Indian property bubble

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A major office complex in Gurgaon

The Indian property bubble refers to the concern expressed by some Indian economists[citation needed] that housing markets in some major Indian cities may be property bubbles which may burst.

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Potential causes[edit]

The Indian property market is purported to be in bubble territory since March 2005.[according to whom?].฿ ₵

Debate[edit]

Arguments against the bubble[edit]

Some have suggested that given India's population density is closer to that of Europe than that of America the real value of Indian Real Estate should be close to European levels rather than American levels[according to whom?]. When looked at in that way Indian real estate is still cheap[according to whom?]. This argument assumes the rapid economic growth in India will have brought per capita income in India to Western European levels within the next 10 years in urban areas[according to whom?].

By its very definition, a bubble is a short term phenomenon while Indian real estate market has continued on a secular upward trend,[clarification needed] apart from periodic adjustments, in the last 10 years. Bear in mind that there are almost 400 million Indians waiting to hit the middle class group and they will exert additional pressure on the system[according to whom?]. Affordability is the most important factor when it comes to housing prices and middle class housing is much levels of affordability in most of the major cities in India. People who compare India with developed European cities, forget the huge difference in affordability in both areas. Of course there is a huge demand for housing but they can only buy what they can afford[according to whom?](from common sense).

One of the big problem of real-estate market is that supply lags behind demand by about 5 years (Plan-Approve-Finance-Construct time).[citation needed]

Lack of efficient signals to market participants means that there will be periods of mismatch between suppliers and buyers hence leading to cycles of booms and busts.

Arguments for the bubble[edit]

Indian real estate including builders, brokers etc. continue to sell the dreams to the public and many of them are defaulting.[citation needed]

Possible timing of adverse market events[edit]

Abnormal market statistics in the year 2011[edit]

Property market is predicted to witness a glut in 2012–13 owing to steady new launches at a time when sales are extremely slow, according to Indian real estate consultancy Jones Lang LaSalle[1] India as reported on Navyroof.com.[2]

As of April 7, 2011, Navyroof.com.[3] featured an article Mumbai residential property set for fall of up to 35% by Jones La LaSalle which says property in Delhi and Mumbai could fall by as much as 35%. The reasons for this is Indian property developers who bought land at high prices are now having to bring prices down considerably and of recent residential sales about 65% of flats in Delhi and 35% in Mumbai have gone to speculators according to Jones Lang La Salle. Another article dated June 24, 2013, suggests that slow down has already started in some areas.[4]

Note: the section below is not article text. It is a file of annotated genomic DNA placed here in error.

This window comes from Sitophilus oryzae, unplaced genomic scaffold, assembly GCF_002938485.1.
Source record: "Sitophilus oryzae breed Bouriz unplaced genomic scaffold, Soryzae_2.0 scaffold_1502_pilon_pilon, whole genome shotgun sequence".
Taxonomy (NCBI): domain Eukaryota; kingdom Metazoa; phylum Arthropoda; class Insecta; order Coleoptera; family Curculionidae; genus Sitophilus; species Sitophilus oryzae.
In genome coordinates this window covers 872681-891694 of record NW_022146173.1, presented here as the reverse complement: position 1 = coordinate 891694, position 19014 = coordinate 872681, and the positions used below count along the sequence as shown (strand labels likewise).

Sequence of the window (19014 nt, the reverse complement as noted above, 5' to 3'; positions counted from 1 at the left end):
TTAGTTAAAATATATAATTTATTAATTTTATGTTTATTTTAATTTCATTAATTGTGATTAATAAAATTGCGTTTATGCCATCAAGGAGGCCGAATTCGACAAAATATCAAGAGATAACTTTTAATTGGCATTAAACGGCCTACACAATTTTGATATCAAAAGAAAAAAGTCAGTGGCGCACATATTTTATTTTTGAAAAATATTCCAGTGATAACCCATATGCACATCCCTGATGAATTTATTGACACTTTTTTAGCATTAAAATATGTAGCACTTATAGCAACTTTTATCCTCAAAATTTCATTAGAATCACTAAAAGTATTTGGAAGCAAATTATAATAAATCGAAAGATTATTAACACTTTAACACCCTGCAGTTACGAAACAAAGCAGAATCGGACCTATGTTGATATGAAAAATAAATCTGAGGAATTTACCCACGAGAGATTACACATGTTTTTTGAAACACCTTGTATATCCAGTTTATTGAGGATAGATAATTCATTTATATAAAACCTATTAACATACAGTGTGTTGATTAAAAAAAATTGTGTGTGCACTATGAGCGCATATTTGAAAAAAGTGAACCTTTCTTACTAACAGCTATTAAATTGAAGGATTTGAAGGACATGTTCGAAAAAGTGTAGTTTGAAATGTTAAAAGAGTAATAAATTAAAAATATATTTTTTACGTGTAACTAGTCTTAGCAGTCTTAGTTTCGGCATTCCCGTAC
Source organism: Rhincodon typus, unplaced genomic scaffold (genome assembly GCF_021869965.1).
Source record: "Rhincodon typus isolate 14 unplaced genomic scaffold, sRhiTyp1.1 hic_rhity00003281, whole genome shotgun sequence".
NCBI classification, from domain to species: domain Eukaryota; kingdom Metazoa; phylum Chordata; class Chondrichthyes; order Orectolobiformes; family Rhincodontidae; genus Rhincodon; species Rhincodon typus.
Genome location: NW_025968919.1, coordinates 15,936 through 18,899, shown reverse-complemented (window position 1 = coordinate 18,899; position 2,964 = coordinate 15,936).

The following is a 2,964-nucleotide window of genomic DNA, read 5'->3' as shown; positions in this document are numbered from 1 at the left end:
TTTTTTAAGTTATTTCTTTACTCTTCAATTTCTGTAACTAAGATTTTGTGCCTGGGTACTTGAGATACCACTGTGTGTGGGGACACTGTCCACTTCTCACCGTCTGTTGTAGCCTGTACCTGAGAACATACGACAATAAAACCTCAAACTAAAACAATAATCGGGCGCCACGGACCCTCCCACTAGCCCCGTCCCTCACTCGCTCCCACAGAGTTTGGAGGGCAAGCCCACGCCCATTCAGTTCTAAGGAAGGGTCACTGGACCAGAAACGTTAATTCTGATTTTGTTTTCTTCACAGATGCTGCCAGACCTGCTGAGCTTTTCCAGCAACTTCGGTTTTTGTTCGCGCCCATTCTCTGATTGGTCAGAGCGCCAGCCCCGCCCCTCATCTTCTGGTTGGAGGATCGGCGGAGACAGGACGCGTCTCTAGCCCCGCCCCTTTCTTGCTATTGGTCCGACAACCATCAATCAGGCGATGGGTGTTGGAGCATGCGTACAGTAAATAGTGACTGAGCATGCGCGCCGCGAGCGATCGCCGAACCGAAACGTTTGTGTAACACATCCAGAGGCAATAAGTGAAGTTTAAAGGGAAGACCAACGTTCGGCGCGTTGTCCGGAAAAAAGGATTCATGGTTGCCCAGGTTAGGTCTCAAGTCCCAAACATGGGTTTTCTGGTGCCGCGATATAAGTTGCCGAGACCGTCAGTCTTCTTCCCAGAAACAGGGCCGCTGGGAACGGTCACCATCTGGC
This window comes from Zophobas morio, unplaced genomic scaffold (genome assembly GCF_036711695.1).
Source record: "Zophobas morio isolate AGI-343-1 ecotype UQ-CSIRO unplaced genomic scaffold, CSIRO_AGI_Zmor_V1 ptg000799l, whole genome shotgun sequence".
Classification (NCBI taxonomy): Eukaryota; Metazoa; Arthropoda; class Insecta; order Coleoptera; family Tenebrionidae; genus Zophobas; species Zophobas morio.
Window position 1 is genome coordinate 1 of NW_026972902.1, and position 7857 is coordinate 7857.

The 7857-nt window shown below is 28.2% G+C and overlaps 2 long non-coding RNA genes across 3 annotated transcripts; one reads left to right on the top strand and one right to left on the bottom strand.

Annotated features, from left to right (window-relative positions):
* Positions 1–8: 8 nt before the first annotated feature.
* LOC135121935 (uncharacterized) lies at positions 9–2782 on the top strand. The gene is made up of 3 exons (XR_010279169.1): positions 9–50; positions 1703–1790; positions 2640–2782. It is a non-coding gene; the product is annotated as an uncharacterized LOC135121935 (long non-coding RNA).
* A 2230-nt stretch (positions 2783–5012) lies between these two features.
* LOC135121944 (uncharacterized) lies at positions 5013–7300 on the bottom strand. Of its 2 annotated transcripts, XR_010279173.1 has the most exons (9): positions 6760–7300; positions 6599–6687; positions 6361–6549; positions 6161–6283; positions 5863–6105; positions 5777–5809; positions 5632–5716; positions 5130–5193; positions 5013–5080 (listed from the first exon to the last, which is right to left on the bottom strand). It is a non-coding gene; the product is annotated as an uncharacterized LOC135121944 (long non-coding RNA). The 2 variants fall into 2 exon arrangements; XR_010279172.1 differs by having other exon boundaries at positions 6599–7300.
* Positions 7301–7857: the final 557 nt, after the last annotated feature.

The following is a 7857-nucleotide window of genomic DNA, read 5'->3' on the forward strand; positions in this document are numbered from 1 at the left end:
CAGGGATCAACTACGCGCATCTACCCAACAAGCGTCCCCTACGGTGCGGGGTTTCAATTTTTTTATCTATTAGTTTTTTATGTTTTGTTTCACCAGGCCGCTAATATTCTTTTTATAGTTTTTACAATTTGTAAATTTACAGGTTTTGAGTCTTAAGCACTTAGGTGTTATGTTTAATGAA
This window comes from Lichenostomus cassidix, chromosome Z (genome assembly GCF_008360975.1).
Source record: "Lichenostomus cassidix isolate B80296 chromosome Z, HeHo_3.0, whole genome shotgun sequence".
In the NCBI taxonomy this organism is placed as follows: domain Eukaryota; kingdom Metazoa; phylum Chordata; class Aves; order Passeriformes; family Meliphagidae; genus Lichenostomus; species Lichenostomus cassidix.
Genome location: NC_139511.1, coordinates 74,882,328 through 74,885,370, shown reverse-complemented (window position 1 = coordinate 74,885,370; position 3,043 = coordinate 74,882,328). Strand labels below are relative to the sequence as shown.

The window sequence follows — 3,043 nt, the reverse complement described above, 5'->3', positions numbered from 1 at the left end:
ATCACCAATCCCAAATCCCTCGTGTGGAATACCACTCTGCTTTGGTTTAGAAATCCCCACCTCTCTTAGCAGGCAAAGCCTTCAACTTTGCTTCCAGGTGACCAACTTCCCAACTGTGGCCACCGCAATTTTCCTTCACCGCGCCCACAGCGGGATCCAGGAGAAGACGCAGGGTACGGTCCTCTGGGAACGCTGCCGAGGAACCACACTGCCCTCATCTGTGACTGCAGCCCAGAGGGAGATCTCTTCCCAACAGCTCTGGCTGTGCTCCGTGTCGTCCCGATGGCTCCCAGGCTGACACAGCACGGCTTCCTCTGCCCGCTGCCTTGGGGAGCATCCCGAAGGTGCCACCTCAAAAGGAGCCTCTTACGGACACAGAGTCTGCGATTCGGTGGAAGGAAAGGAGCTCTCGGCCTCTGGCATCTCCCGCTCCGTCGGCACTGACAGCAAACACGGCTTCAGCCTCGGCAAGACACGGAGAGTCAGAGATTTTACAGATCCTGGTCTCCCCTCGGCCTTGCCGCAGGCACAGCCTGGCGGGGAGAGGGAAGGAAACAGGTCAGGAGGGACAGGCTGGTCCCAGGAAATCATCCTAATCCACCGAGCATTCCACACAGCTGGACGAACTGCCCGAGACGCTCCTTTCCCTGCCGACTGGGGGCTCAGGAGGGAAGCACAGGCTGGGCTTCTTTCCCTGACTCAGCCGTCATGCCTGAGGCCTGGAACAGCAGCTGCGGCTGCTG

Some Delhi commentators, such as Prerna Agarwal,[5] feel the Indian property market needs to be looked at in context of the overall economic situation in India and the local real estate pricing trends prevalent in a region. The Indian economy is booming with an annual GDP growth rate of 8.5- 9% creating a class of potential investors with significant disposable income. As housing remains a concern in major metro cities, sufficient demand generators for residential units are there for the next decade and expect prices to rise 10–15% in India in next five years.there is no possibility of salary increases in the short term[citation needed]and middle class will endup in paying their 20 years of earnings to own a home which is very high comparing to their western counterparts.The lower middle class who are not able to afford housing will tend to look for rented houses which put pressure on rental which also pushup the inflation further .The money generated as part of selling should be controlled by the govt and thereby get the taxes.

Abnormal market statistics in the year 2012[edit]

Real estate research firm PropEquity said new home sales in Mumbai and NCR dropped over 50 per cent in Q1 of this calendar year.[6]

Housing Slump showing up in the year 2013[edit]

The real estate market in cities across India show signs of crumbling [7] [8] as the Indian economy slows. The rupee has dropped nearly 20 percent against the dollar since early May 2013, scaring away foreign investors.Unsold inventory pile up while sales are down due to very high prices.

Data from property research firm Liasas Foras [9] shows Mumbai saw the maximum inventory of unsold homes at 155.27 million square feet or 48 months of unsold inventory during the first quarter of FY14. For NCR, the inventory has more than doubled to 31 months in the first quarter of FY14, while for Mumbai it has risen from 17 months to 40 months.Inventory denotes the number of months required to clear the stock at the existing absorption rate. An ideal scenario implies inventory should be in the range of eight to 10 months. But Mumbai would take four years to sell these homes despite a slew of discount schemes, new launches and back-room negotiations[10]

The National Housing Bank’s Residex tracks movement in prices of residential properties on a quarterly basis. According to the index,[11] during the period between April and June 2013 not only the tier I cities, but also the tier II cities witnessed a fall in prices.[12]

Builders face cash crunch after RBI put brakes on the 20:80 "ponzi" scheme.[13][14] In spite of defaulting on loan repayments, sellers are refusing to cut prices, for fear of starting a market rout.

See also[edit]

References[edit]